Author Topic: Pinchuk suggests Ukraine make 'painful compromises' for peace with Russia  (Read 339 times)

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Offline AkMike

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17:46 30.12.2016
Pinchuk suggests Ukraine make 'painful compromises' for peace with Russia

In view of the new U.S. presidential administration coming to power, which has already announced its intention to change its approach to Russia, as well as possible election of political powers in several European countries which intend to make a deal with the Russian leaders, the authorities of Ukraine and its citizens need to agree to a series of painful compromises in order to achieve peace with Russia, Ukrainian businessman and philanthropist Victor Pinchuk wrote in his article for The Wall Street Journal newspaper.

He said that the West cannot make a deal with the Kremlin disregarding the opinion of more than 40 million Ukrainians. Ukrainians have demonstrated since the end of 2013 that they will fight if the prospect of living in a free, democratic, tolerant and fair country is taken away, the businessman said.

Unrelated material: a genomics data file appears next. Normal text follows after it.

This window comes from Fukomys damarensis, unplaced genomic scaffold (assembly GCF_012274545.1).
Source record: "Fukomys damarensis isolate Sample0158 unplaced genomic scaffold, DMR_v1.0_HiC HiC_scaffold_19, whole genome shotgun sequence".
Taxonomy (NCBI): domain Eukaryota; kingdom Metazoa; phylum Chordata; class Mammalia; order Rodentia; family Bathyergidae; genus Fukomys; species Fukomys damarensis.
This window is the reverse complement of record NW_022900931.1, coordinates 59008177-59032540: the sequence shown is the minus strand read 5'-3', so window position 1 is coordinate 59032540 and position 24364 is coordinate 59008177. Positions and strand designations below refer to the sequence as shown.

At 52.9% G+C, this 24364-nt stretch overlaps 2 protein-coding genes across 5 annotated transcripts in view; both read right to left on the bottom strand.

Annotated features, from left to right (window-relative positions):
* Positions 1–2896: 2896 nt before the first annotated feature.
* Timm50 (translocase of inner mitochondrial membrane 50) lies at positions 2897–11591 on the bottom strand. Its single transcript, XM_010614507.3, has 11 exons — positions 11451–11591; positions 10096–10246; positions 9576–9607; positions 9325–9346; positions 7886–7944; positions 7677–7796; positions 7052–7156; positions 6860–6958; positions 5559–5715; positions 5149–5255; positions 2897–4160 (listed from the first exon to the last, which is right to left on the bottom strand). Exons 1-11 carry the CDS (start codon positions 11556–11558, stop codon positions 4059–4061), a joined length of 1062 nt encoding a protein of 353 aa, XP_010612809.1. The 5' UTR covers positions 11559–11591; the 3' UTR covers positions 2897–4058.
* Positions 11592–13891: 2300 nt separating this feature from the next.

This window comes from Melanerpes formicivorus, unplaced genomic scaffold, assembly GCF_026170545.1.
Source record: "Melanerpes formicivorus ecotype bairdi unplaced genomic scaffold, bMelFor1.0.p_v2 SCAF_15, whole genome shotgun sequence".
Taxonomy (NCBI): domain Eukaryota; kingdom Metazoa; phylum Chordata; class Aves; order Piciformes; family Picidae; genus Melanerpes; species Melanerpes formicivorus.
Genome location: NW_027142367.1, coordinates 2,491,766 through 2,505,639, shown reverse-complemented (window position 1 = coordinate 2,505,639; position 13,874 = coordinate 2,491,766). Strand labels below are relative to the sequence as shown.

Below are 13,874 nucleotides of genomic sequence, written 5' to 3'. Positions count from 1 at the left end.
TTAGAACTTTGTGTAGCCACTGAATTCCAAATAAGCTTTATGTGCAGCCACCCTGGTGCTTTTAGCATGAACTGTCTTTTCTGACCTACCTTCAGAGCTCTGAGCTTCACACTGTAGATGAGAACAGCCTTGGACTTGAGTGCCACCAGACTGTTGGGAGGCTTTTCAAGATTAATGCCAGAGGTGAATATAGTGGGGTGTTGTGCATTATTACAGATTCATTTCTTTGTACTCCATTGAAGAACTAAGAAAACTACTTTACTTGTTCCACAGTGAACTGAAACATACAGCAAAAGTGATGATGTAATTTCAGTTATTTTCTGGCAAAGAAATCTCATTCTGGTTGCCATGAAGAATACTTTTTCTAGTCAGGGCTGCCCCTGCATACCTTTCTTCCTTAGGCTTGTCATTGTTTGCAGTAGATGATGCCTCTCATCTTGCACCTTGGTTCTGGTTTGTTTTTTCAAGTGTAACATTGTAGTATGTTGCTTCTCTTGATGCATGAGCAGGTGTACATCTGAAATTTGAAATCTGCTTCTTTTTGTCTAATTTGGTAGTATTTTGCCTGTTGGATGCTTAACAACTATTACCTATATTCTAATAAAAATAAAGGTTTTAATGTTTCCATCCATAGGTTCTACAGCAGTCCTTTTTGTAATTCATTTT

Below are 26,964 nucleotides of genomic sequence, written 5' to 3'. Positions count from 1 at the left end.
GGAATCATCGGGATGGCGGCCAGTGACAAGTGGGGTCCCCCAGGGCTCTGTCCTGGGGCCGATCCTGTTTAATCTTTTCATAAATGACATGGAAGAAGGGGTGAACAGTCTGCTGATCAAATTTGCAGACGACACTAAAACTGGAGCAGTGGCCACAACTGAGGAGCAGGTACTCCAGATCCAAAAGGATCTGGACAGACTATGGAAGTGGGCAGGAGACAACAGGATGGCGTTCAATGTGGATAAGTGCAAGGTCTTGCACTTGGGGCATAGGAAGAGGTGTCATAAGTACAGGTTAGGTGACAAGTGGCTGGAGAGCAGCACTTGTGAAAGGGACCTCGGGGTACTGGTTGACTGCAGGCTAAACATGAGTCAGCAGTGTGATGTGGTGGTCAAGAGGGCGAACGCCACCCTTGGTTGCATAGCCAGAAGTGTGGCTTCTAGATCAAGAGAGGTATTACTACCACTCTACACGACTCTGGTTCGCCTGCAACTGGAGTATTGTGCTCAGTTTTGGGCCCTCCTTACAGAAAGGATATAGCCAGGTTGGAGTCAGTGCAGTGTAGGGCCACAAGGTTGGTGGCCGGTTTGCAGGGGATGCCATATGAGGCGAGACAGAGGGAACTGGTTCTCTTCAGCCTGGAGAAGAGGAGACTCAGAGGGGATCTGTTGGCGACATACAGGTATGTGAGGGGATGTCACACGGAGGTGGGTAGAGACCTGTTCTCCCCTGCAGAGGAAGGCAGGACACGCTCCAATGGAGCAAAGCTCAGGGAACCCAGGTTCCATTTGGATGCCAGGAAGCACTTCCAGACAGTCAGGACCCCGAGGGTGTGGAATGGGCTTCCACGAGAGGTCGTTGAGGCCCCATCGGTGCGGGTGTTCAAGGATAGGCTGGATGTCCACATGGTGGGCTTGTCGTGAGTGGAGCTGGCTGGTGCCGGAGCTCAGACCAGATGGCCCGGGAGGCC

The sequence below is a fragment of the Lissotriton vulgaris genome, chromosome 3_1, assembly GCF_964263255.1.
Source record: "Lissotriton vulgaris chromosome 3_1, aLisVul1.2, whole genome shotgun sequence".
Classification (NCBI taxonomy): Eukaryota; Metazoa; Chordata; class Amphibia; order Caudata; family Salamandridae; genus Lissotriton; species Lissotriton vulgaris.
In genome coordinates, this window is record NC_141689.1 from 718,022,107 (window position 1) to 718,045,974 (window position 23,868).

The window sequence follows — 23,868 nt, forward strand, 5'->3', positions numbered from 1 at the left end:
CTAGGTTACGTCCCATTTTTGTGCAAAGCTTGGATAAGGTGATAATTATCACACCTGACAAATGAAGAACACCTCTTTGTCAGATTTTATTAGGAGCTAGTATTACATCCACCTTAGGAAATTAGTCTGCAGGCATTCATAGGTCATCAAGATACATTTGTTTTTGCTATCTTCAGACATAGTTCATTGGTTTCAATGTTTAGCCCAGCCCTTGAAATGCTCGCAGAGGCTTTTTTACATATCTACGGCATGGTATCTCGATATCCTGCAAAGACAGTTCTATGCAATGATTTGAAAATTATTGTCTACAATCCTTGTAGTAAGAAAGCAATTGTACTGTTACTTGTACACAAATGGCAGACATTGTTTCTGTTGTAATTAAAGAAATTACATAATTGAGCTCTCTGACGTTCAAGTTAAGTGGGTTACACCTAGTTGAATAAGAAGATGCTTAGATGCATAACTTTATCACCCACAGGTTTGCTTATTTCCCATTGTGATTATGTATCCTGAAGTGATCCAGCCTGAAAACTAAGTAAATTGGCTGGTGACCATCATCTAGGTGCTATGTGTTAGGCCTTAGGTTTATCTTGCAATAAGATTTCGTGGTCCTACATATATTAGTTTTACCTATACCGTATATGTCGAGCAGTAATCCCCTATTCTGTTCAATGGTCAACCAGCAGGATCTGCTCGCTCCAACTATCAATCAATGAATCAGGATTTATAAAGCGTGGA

"Those looking for a 'realist' solution would be well advised to take this into account. But the instinctive response of many Ukrainians to the new circumstances?to demand the same as before, but with greater intensity and urgency?may not work," the businessman said.

Pinchuk says that Ukrainians should also adapt to the new reality and help the international friends help them instead of issuing new appeals. "The new administration in Washington can be an opportunity for Ukraine to contribute to the solution of Russia's intervention," he said.

He notes that Ukrainians must stand up for the fundamental principles of their struggle - Ukraine?s right to choose its own way, safeguard its territorial integrity and build a successful country.

"Yes, it goes without saying that Moscow must implement its obligations under the 2014 and 2015 Minsk agreements to end the conflict in eastern Ukraine. It must ensure enforcement of the ceasefire and the withdrawal of its fighters and heavy weapons, which it has failed to do. But this can be part of a larger picture in which we make painful compromises for peace. Consider the following ideas," Pinchuk wrote.